June 1, 2019
Subject: This Memorial Week: Take Time to Honor Our Gold Star Families
Isaiah 6:8 “I heard the voice of the Lord saying: ‘Whom shall I send, and who will go for Us?’
Then I said, ‘Here I am! Send me.”
A Gold Star Family is the immediate family of a fallen soldier who died while serving in a time of conflict. You can recognize them in two ways. First, if they display a Gold Star Service Flag. The number of gold stars on the flag will match the number of family members who died. The second is their Gold Star lapel pin. These pins contain a gold star on a purple circular background.
The number of Gold Star families in our country is significant. But even more inspirational are the number of these brave heroes who voluntarily gave their lives to defend freedom. In our verse this week, the prophet Isaiah voluntarily answered God’s call for who He could send on His behalf, to share His warning to Israel to repent of their wickedness and return to Him. The end result was Isaiah’s death as a martyr.
The context of this verse might be different, but the analogy with Gold Star heroes is the same. Although the draft ended with the Vietnam War, men and women ages of 18-25 register today through the Selective Service system. But in past wars, the number of civilians who simply answered the call to service will amaze you. Many went voluntarily to their deaths to defend the God-given blessing of freedom.
There are 57,608 registered Gold Star families from the Vietnam War. Of the more than 58,000 soldiers who died in Vietnam, over 60% were younger than 21. Our Vietnam soldiers were the best educated forces our nation had ever sent into combat, with nearly 80% having a high school education or better. Our Vietnam soldiers didn’t go because they were drafted. 66% of the men who served in Vietnam were volunteers, and 70% of those who died there were volunteers. Not only do 90% of Vietnam Veterans say they are glad they served, 74% say they would serve again, knowing the outcome.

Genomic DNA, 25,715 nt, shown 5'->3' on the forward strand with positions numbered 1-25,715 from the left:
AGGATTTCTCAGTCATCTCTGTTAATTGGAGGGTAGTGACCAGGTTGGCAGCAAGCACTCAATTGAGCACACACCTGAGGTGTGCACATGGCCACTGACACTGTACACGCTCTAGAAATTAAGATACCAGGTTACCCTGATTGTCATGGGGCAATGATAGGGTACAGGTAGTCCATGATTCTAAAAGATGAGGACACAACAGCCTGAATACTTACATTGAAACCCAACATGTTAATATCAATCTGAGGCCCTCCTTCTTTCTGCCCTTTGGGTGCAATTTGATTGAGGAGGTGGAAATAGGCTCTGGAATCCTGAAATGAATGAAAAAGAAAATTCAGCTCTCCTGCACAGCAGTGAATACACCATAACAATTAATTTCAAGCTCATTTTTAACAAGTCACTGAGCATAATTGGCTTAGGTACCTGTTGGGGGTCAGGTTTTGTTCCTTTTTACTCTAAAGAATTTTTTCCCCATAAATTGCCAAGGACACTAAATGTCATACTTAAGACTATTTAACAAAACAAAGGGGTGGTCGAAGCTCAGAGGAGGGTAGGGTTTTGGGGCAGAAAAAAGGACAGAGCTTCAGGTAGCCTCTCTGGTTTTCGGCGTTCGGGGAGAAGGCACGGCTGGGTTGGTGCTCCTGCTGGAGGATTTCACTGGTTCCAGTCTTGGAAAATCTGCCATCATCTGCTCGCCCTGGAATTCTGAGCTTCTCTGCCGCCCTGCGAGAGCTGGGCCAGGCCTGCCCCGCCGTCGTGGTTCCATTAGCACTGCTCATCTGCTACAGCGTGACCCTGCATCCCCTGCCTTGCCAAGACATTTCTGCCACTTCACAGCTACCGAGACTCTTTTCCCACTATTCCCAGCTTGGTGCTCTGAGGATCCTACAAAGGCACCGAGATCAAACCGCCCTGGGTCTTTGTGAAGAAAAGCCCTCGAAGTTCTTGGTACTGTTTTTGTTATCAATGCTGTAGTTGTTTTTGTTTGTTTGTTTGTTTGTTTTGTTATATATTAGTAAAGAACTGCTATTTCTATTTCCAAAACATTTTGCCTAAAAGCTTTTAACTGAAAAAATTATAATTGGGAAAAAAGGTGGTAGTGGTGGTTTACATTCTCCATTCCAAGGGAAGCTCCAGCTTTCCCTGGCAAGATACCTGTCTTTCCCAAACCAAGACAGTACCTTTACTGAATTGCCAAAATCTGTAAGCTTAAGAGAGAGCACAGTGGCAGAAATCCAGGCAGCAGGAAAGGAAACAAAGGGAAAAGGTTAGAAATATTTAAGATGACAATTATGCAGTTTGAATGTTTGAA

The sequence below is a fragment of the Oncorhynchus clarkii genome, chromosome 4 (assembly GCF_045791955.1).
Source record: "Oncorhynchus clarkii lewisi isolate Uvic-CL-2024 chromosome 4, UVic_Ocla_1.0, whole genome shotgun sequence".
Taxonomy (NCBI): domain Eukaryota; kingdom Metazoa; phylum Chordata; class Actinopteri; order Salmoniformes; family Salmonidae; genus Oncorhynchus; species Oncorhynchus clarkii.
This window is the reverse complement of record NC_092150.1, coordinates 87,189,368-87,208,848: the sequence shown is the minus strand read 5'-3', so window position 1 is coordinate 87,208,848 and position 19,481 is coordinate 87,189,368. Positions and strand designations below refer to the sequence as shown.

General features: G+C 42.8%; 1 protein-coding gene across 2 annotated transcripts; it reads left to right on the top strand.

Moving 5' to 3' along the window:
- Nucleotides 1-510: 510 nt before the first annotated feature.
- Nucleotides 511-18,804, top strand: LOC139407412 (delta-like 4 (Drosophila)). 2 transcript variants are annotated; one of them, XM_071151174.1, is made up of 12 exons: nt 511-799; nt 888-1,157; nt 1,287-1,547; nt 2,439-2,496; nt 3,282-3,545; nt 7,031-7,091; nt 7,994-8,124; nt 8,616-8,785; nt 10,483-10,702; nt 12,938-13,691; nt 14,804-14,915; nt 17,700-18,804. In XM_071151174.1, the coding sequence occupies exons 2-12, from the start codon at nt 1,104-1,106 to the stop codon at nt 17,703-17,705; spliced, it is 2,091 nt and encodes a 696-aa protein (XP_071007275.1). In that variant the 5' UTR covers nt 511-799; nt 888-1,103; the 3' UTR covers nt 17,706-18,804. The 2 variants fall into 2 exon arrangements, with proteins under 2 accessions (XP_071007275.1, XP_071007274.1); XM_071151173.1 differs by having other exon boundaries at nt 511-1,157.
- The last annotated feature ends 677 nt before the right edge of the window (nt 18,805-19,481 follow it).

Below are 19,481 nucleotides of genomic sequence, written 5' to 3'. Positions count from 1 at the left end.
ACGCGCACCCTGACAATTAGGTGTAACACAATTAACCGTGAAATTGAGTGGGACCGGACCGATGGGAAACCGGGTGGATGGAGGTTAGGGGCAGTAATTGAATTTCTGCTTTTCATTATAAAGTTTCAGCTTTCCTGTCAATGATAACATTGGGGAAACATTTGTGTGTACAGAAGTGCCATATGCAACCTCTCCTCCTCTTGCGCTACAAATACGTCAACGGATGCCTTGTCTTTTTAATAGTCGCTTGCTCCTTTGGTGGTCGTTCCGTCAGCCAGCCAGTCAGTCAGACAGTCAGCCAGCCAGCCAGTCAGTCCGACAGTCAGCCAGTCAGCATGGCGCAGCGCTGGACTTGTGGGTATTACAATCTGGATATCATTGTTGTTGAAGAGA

There are 33,594 registered Gold Star Korean War families. The Korean War has been described as “the forgotten war.” Unlike World War II and Vietnam, it didn’t get much media attention in the US. But In South Korea, war memorials honoring US soldiers can be found in nearly every hamlet. The US provided almost 90% of the military. Of these, nearly 50% were volunteers. Almost 40,000 American soldiers died, with over 100,000 wounded. Why did they die? For the benefit of others – for those who couldn’t defend themselves.
There are 373, 237 registered Gold Star World War II families. On June 6, 1944, over 29,000 American soldiers died on D-Day. That’s more than six times the number of American soldiers killed in the entire Iraq war. The ages of our soldiers on D-Day ranged from 18 to 24. All five Normandy beaches were taken that day by 18-24 year olds who put their futures on hold, nearly 40% enlisting voluntarily, to fight Nazism.
Joanne M. Steen, a nationally certified counselor, crisis responder, and speaker on military loss, is a Gold Star member herself, the widow of a naval pilot killed in the line of duty. In her book ‘WE REGRET TO INFORM YOU: A Survival Guide for Gold Star Parents and Those Who Support Them’, she explains to us the three things Gold Star families want us to remember about the significance of Memorial Day.
“1. Understand why there needs to be a Memorial Day. There is a potent message in the expression ‘Freedom is not free,’ and in our post 9/11 world, personal freedoms can’t be taken for granted. All currently serving military personnel contribute in some way to protecting our freedoms; some pay dearly.
- Many Americans think military personnel only die in wars. While combat deaths embody the ultimate sacrifice, service members die on other military operations, during training exercises, due to equipment failure and accidents, or by suicide. The numbers are staggering. Since 9/11 more than 16,000 service members have died in non-combat circumstances, more than double the 7,000 who died in the Iraq and Afghanistan wars. Their deaths must also be remembered and honored.
- Gold Star families fear their loved ones will be forgotten. Karen Funcheon, Gold Star mother of Army Sgt. Alex Funcheon, has had Gold Star Mother license plates on her vehicle for 11 years. In all that time, only three people have asked her about them. ‘If you see a Gold Star license plate, take a moment and ask,’ said Karen. ‘The family will appreciate your actions more than you’ll know.’
This freedom we enjoy each day comes at a very expensive price – the precious lives of our courageous military. We can remember them by thanking our Gold Star families whenever we see them.
Ed Croteau is a resident of Lee’s Summit and hosts a weekly study in Lees Summit called “Faith: Substance and Evidence.” He can be reached with your questions through the Lee’s Summit Tribune at Editor@lstribune.net.